Florida’s legislature does some underwriter-splainin’.
Usually when I highlight a blogger who’s been writing about the insurance industry, I do so because I feel compelled to point out how little they know of what they speak. But I’m highlighting this post by Ken White over at Popehat because it’s refreshingly on-target.
Here’s the setup, regarding a Florida SB-424, a bill which just passed the both the state House and Senate and awaits signing by Governor Rick Scott:
[SB-424] seeks to prevent insurers from denying coverage or increasing rates based on customers owning guns or ammunition…
The bill would apply to property and automobile insurers and add language to part of state law that deals with “unfair discrimination.” As an example, the bill would seek to block insurers from refusing to issue policies because of customers’ lawful ownership or possession of firearms. Similarly, it would bar them from charging “unfairly discriminatory” rates based on gun ownership or possession…
“This is just a good, sound statement for freedom that we’re going to stand behind your constitutional rights,” [Rep. Dennis Baxley, R-Ocala] said.
This being Popehat, Ken focuses in on the political hypocrisy of the bill’s constitutional merits (or lack thereof):
The Republican party attempts, with mixed success, to brand itself as the party of small government, reduced regulation, and free markets. This bill illustrates why that branding is not entirely successful — because too many Republicans, given a favored issue (Guns! Drugs! Crime!), are as unabashedly nanny-statish as Bloomberg on his most Big-Gulp-decrying day.
The proposition is, apparently, that because gun ownership is a cherished right under threat, private insurance companies should be regulated and precluded from charging gun-owning customers more based on the insurance companies’ risk assessment…
[W]ould an insurance company that offers policies covering defamation be violating my First Amendment rights if it charged me — a mouthy blogger — more than a homebound shut-in who never utters or writes a word? Does an insurance company interfere with my right to procreate if it charges me more for a family health plan than an individual one? Should private insurance companies assume the risk of our exercises of constitutional rights?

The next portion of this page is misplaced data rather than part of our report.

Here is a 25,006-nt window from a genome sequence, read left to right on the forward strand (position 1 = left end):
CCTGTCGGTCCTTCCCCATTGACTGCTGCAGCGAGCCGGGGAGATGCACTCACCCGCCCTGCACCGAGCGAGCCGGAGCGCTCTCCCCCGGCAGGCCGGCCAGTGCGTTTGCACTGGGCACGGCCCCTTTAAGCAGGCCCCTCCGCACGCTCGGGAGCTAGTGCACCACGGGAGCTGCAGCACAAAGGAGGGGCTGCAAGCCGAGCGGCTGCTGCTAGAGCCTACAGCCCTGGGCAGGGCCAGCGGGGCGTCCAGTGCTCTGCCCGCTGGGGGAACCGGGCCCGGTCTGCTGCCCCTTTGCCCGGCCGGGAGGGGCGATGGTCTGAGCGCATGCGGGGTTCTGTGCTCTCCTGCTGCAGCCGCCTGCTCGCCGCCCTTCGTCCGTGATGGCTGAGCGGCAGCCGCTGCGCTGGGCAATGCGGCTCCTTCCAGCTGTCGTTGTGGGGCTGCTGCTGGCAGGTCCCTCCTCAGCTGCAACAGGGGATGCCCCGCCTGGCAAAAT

(Ken also does a great job contrasting a Rep’s justification with the need for this bill with said Rep’s objections to the Affordable Care Act that makes the read worth clicking over.)
I have little to add, except to restate what I often do here: That regardless of what so many voters and consumers believe, insurance company actuaries don’t actually set premium rates based on their personal whims and political preferences.
Underwriters don’t charge substantially more for insuring the production and distribution of raw milk over homogenized milk because they hate freedom. Your local public elementary school’s insurance company didn’t threaten to cancel policies if the school didn’t ban tackle football at recess because they long for the sissy-fication of America. And property and liability insurers don’t charge more for people who own and stock weapons because they’re clearing the way for Obama’s UN forces.
Look, if you start using guns in your business, your liability premiums will go up because statistically speaking you’re going to have claims that are more severe in nature than you would statistically otherwise have. If you keep guns and ammo in your house, your property premiums will go up because homes with guns and ammo are the ones most often targeted by thieves. I know it’s popular among second amendment supporters these days to think that using and storing guns and ammo decrease the odds of both claim frequency and severity, but that’s just not the case. That it isn’t the case is exactly why underwriters charge more for the increased risk.
Well, that and we all have to have pricing pre-approved by Alec Baldwin.